If like me, you only like to be surrounded by things that are both beautiful and useful, household essentials that also happen to ‘spark joy’ are a win-win. Good quality, beautifully designed, eco-friendly kitchen products not only bring a little extra joy into our everyday routines, they also change our attitude towards their disposability. Ultimately, it’s those products we love that will stand the test of time.
It’s easy to regard the things that get used every day, as purely functional, practical and utilitarian. But first thing in the morning, we instinctively reach for our favourite mug, because there is something about its shape and texture that makes the tea drinking ritual all the more comforting.
Perhaps we should give the same consideration to all the household items we come into contact with daily, even those that we use for seemingly mundane tasks such as cleaning, cooking or storing food. ‘Soothing’ scourers probably haven’t been invented yet, but here’s hoping.
Take inspiration from our top 20 stylish eco friendly kitchen products you’ll use everyday – you’ll never look at your dish cloth in the same way again.
LINEN TEA TOWELS
Linen is a great choice for kitchen textiles, not only because it give a beautiful French farmhouse feel to the home. It’s considered an eco-friendly material because of its durability and because it requires less pesticides and water to grow than cotton. The Italian stripe linen tea-towel* by The Linen Works comes in four colours. Their linens are grown and manufactured in Europe and are largely made from French and Belgian flax.
As something we associate with the earth and ancient craft, there must be something primitive that draws us to porcelain, stoneware and earthenware objects.
This terracotta mug from the Edge collection is by Danish company Skagerak and designed by Stilleben. The collection is inspired by the pots of Egypt and Greece – the perfect mix of ‘earthiness’ and sleek Scandi design. All of Skagerak’s terracotta is hand thrown in Portugal. Available at Nordic Nest*.
When buying vintage ceramics or pottery, be sure to check what’s contained in the glaze, if planning to eat or drink from them. Read more in this article by Smithsonian.
The mason jar has almost become a symbol of the zero waste lifestyle advocated by Bea Johnson, who managed to cram all her family’s waste for a year into one jar. Unsurprisingly, they’re also perfect for storing your muesli, sugar and loose tea, whilst giving your kitchen cupboards and shelves a comforting, rustic charm.
Eliminate plastic packaging by searching for places in your neighbourhood that sell dry foods in bulk using Bea Johnson’s BULK app. You can get hold of some reusable produce bags from Ethical Superstore*.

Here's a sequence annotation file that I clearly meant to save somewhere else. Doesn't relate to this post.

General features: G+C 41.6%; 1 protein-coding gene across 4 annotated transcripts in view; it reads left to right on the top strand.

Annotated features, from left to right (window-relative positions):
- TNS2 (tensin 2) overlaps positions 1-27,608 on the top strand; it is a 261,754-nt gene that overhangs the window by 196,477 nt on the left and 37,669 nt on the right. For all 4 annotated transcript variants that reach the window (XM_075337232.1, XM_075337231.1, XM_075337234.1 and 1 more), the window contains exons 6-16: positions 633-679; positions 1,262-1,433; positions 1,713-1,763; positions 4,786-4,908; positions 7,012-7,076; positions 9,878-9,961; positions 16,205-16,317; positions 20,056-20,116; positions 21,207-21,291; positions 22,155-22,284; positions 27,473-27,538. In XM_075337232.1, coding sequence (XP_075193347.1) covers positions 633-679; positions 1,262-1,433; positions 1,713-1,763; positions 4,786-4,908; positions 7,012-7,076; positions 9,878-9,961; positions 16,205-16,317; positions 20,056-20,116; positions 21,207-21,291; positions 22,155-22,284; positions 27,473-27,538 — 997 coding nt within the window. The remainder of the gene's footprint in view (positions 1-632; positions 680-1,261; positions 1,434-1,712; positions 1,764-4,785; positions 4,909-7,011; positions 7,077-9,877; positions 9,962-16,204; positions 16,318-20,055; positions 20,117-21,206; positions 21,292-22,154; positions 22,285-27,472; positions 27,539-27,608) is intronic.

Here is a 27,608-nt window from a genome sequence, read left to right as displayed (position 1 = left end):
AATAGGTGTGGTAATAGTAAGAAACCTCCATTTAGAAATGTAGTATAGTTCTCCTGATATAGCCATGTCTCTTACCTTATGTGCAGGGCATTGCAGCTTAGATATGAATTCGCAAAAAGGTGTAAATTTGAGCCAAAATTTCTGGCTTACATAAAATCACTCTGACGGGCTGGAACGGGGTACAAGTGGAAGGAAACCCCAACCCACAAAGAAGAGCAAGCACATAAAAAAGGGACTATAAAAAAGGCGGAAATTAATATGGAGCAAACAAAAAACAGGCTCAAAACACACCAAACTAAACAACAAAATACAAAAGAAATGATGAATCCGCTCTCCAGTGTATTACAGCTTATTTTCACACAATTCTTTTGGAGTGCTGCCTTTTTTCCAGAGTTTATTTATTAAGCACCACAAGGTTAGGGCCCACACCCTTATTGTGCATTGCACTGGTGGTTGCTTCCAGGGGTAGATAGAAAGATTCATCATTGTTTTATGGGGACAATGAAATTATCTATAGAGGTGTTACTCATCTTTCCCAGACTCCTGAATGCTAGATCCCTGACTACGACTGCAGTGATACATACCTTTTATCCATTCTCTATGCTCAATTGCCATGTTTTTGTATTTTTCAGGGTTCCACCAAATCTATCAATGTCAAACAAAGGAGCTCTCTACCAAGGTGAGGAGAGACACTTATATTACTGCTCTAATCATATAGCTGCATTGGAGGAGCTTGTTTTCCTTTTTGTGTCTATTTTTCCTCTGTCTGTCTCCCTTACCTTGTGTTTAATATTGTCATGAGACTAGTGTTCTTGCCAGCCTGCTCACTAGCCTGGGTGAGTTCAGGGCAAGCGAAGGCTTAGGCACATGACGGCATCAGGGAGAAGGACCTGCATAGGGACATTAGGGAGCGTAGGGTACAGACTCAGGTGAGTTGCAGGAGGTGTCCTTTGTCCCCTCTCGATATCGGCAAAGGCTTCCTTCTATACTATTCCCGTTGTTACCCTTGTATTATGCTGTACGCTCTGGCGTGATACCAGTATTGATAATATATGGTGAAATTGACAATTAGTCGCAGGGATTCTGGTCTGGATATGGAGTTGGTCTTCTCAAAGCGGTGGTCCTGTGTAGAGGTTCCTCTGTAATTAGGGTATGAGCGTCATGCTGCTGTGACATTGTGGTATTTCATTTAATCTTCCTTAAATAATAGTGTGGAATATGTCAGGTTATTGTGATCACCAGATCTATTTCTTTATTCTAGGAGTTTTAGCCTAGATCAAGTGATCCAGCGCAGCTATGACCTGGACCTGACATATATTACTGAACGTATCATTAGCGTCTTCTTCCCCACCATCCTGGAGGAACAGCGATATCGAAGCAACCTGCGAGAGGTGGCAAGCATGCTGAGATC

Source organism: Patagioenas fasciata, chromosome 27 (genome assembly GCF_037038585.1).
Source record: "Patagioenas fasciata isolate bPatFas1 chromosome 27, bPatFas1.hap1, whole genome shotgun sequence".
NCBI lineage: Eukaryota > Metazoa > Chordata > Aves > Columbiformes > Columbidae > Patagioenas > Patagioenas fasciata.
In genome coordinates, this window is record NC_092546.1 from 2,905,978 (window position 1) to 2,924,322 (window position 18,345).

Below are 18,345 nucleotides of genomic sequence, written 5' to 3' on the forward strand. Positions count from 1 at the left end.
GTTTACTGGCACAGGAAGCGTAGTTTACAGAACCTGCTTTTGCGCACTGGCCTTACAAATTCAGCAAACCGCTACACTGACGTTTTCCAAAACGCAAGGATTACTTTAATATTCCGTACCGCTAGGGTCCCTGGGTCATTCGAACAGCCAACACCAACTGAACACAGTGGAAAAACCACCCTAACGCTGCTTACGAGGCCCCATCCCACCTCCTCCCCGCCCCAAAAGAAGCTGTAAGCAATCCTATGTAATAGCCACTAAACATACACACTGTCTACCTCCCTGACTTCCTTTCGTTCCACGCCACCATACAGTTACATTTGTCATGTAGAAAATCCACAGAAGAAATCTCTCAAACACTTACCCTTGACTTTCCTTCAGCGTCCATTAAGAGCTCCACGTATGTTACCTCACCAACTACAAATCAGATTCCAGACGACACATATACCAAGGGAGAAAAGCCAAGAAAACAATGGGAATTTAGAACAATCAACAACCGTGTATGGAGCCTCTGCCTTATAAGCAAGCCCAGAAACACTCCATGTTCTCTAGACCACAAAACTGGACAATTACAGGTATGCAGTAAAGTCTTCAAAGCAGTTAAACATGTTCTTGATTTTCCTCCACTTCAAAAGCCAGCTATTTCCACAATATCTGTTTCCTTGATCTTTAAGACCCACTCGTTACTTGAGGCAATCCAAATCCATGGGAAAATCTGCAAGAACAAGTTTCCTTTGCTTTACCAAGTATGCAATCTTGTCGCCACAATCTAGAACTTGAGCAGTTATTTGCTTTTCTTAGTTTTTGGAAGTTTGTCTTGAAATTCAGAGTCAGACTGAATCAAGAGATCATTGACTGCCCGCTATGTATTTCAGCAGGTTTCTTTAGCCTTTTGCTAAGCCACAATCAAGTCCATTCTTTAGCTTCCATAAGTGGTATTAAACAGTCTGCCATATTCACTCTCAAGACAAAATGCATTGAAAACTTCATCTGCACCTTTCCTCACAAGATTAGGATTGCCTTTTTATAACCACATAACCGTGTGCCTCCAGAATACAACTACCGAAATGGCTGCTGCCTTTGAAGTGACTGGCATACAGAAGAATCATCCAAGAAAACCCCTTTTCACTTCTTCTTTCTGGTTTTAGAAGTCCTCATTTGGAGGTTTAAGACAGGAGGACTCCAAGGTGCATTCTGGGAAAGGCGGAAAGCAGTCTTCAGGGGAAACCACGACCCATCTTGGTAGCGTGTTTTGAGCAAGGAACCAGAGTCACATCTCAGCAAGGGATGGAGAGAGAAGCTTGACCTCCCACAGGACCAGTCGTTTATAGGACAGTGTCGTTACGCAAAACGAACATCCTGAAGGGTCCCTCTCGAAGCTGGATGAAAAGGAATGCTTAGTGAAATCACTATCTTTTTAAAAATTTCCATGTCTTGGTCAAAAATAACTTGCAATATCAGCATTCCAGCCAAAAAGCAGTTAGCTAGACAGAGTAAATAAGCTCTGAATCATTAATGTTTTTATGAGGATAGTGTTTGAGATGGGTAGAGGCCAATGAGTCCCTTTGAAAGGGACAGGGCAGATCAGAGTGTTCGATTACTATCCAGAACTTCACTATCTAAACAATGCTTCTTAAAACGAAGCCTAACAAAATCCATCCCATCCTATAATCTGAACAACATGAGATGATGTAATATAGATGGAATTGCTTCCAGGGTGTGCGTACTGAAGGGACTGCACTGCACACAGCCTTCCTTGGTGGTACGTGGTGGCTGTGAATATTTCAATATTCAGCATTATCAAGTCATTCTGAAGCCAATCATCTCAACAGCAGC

The Le Parfait canning jar comes in 5 sizes. You’ll find these at Shoreditch store Labour and Wait.
STAINLESS STEEL FOOD CONTAINERS
Switch from plastic tupperware to stainless steel to store leftovers. I really like these designs by A Slice of Green*.
For liquid foods, I found this leakproof airtight canister with food grade silicon seal, by another UK brand, Elephant Box. US readers can try Ecolunchbox* who make a wide selection of stainless steel containers.
RECYCLED GLASS CAKE DOME
LSA International’s Mia collection is made from recycled glass and includes carafes, storage jars and this cake dome which has a base made from FSC approved oak. The full collection is available at Amara*.
UPCYCLED GLASS TUMBLERS
Based in Barcelona, Lucia Bruni has been making lighting and homeware from upcycled wine bottles since 2006, when she founded her company Lucirmás. Her latest collection is Frozen – a set of six glass tumblers handmade from sand blasted wine bottles.
For eco-friendly kitchen products and more, The Future Kept is a home decor and lifestyle store by the very talented Jeska Hearne of Lobster and Swan. With a ‘buy less, buy better philosophy’ in mind, she has built a beautiful collection of carefully curated products by independent designers and makers. This ‘Waves’ collection of tableware are all hand thrown in Northern England.
Also from The Linen Works* are these beautiful soft linen napkins – a reusable alternative to the disposable paper options. These come in white, aubergine, dove grey, Parisian blue, cassis rose, charcoal and duck egg.